Supreme Court Upholds Cleveland Voucher Plan, Further Weakening Wall Between Church And State

Neas: Decision ‘Represents Serious Crack’ in Church-State Wall, Undermines Real Reform in Cleveland Public Schools

WASHINGTON – In a 5-4 decision, the U.S. Supreme Court ruled today that the Ohio law creating a private-school voucher program in Cleveland is constitutional. People For the American Way Foundation (PFAWF) President Ralph G. Neas voiced alarm at the Court’s ruling in Zelman v. Simmons-Harris. PFAWF served as co-counsel for the Ohio citizens who challenged the voucher law.

"This decision represents a serious crack in the constitutional wall between church and state, and it’s especially troubling when part of that wall comes crumbling down on Cleveland’s public school children," said Neas. "Cleveland and other urban school systems are in tough financial straits. Giving this voucher program a 'green light' only makes that situation worse."

"The narrow margin of this decision is a sobering reminder that so much will be at stake when the next Supreme Court vacancy occurs," Neas added. "Predictably, Justices Scalia and Thomas were on the wrong side of this decision. If a like-minded justice were to join them on the Court, the integrity of the First Amendment's Establishment Clause would be in even more serious danger."

Meanwhile, legal concerns with vouchers are far from settled as many state constitutions set a higher standard for church-state separation. The next major legal challenge for vouchers is brewing in Florida, where a hearing is scheduled before a state court next month on the state’s voucher law. PFAWF is serving as co-counsel for a group of Florida residents challenging the law.

While the Supreme Court judged the voucher program to be constitutionally permissible, Neas said the American people have examined vouchers from a different perspective and come to their own conclusion.

"The Court has said that states can legally create a voucher program like this, but why would they?" he asked. "Unlike smaller class sizes and other proven reforms, vouchers haven't demonstrated that they can improve student learning. And they reach only a handful of students while draining millions of dollars from public schools and undercutting real reform. It's no wonder that in every state where they've been put to a vote, vouchers have been soundly defeated."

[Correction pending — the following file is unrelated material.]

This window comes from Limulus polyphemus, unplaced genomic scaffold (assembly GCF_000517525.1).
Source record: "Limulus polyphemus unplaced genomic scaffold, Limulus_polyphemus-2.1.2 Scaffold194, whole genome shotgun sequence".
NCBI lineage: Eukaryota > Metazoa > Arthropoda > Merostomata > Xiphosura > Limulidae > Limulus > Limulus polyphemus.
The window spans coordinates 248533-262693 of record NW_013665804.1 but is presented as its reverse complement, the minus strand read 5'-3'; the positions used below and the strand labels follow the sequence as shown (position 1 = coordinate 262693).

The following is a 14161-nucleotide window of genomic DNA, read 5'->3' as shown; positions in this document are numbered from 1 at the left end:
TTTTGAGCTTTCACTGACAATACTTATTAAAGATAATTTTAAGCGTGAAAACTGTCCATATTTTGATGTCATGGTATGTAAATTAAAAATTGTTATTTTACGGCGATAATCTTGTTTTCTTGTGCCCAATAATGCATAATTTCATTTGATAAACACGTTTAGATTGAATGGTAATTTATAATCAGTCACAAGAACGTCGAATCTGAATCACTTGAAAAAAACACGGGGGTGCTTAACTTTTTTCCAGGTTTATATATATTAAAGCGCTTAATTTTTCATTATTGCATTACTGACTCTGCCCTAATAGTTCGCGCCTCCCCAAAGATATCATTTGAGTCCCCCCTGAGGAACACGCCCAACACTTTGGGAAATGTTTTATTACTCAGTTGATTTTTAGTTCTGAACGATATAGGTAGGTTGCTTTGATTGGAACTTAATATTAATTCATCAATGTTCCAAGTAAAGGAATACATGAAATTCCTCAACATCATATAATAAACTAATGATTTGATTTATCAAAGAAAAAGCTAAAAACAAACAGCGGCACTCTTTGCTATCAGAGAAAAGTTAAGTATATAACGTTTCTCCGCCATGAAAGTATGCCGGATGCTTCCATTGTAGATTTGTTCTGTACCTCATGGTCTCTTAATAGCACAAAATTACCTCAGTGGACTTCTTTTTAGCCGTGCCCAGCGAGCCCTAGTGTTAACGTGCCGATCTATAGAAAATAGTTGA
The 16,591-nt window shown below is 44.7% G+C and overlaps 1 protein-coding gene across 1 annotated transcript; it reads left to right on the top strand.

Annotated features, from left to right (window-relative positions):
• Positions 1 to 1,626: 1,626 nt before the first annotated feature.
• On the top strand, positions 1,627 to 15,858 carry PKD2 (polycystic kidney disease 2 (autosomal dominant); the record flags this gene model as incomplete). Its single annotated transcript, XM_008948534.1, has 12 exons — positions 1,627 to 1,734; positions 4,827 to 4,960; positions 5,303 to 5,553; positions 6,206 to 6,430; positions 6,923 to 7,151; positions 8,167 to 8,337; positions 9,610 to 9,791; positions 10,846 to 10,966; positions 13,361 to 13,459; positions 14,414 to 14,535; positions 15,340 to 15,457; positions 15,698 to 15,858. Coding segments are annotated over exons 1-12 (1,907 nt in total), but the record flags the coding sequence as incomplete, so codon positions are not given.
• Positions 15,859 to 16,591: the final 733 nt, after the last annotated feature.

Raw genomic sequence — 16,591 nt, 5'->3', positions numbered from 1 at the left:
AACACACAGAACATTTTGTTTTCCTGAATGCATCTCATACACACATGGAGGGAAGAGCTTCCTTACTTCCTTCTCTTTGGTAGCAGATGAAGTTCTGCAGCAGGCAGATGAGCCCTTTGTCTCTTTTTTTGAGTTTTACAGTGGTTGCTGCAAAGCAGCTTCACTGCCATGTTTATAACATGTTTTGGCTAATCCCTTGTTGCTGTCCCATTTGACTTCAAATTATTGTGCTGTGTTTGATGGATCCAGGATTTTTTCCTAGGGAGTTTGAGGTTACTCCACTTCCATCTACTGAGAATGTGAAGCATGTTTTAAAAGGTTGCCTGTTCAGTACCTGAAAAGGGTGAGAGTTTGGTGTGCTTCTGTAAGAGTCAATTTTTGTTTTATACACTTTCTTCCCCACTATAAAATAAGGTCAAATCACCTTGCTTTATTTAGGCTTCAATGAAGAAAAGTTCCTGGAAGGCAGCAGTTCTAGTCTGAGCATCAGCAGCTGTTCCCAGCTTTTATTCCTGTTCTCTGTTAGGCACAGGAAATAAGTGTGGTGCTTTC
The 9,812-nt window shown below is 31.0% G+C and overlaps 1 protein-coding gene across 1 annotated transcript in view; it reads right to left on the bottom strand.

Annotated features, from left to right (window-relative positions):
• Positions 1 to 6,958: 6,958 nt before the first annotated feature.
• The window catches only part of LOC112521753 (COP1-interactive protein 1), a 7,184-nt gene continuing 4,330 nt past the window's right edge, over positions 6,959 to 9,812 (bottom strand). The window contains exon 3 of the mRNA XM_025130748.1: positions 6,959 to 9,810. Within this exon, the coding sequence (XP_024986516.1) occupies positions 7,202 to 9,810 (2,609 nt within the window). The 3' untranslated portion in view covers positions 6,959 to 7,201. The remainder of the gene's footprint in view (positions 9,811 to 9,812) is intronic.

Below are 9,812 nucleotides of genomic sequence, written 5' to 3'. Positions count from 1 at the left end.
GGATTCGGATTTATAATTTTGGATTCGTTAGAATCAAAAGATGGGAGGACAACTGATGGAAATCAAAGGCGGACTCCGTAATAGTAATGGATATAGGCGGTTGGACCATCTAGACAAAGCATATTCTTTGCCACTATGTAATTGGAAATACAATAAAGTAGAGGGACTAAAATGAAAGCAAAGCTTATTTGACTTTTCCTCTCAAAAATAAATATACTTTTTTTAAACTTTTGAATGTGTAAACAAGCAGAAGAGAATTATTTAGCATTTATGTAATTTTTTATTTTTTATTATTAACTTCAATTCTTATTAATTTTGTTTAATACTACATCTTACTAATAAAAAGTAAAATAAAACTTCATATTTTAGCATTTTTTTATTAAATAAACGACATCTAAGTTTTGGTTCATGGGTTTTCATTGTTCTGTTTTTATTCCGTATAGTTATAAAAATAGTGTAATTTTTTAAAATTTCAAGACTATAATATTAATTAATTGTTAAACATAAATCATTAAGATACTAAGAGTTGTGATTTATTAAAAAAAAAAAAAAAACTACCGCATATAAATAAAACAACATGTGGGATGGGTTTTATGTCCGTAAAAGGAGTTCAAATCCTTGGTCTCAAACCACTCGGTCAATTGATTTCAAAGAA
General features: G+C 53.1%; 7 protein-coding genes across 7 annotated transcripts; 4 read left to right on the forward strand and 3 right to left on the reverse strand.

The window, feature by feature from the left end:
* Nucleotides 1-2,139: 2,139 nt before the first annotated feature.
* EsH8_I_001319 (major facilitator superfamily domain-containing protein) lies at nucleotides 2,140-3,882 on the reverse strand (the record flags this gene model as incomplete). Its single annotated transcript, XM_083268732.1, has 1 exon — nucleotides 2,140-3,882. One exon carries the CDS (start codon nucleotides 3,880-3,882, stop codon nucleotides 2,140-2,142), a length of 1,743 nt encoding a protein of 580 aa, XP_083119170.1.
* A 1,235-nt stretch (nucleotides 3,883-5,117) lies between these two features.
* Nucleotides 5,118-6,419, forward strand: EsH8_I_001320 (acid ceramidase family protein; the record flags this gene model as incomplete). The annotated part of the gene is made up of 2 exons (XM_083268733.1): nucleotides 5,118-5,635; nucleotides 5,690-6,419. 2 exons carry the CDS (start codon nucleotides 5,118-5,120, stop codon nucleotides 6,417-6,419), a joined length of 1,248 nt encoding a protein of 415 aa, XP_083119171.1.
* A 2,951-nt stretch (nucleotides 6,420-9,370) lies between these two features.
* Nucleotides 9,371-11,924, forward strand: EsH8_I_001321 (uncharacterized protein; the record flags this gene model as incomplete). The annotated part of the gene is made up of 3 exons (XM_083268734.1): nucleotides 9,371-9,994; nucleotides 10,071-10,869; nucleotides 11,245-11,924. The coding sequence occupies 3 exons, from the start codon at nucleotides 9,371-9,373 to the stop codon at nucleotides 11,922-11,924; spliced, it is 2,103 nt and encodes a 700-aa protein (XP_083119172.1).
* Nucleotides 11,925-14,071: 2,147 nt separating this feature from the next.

Michigan and California were the last two states in which voters, in November 2000, rejected voucher initiatives by decisive margins. Exit polls showed these initiatives were opposed by voters across the lines of race, ethnicity and gender. African-American and Hispanic voters opposed the voucher initiatives by at least a 2-to-1 margin.

"We know that the pro-voucher forces are likely to use this ruling to jump-start a new round of expensive campaigns to enact vouchers in various states," Neas continued. "But we firmly believe the public remains opposed to vouchers, and we are prepared to fight these efforts, state by state." Click here for a review of state voucher referenda.

During this past school year, about 4,300 students took part in the Cleveland program that diverts public tax dollars to pay for tuition at participating private schools, virtually all of which are religious. In today’s ruling, the Court reversed a decision rendered by the 6th U.S. Circuit Court of Appeals, which had ruled that the Cleveland program violated the First Amendment to the Constitution. Click here for an overview of the Cleveland voucher program.

Click here to review our other voucher research.

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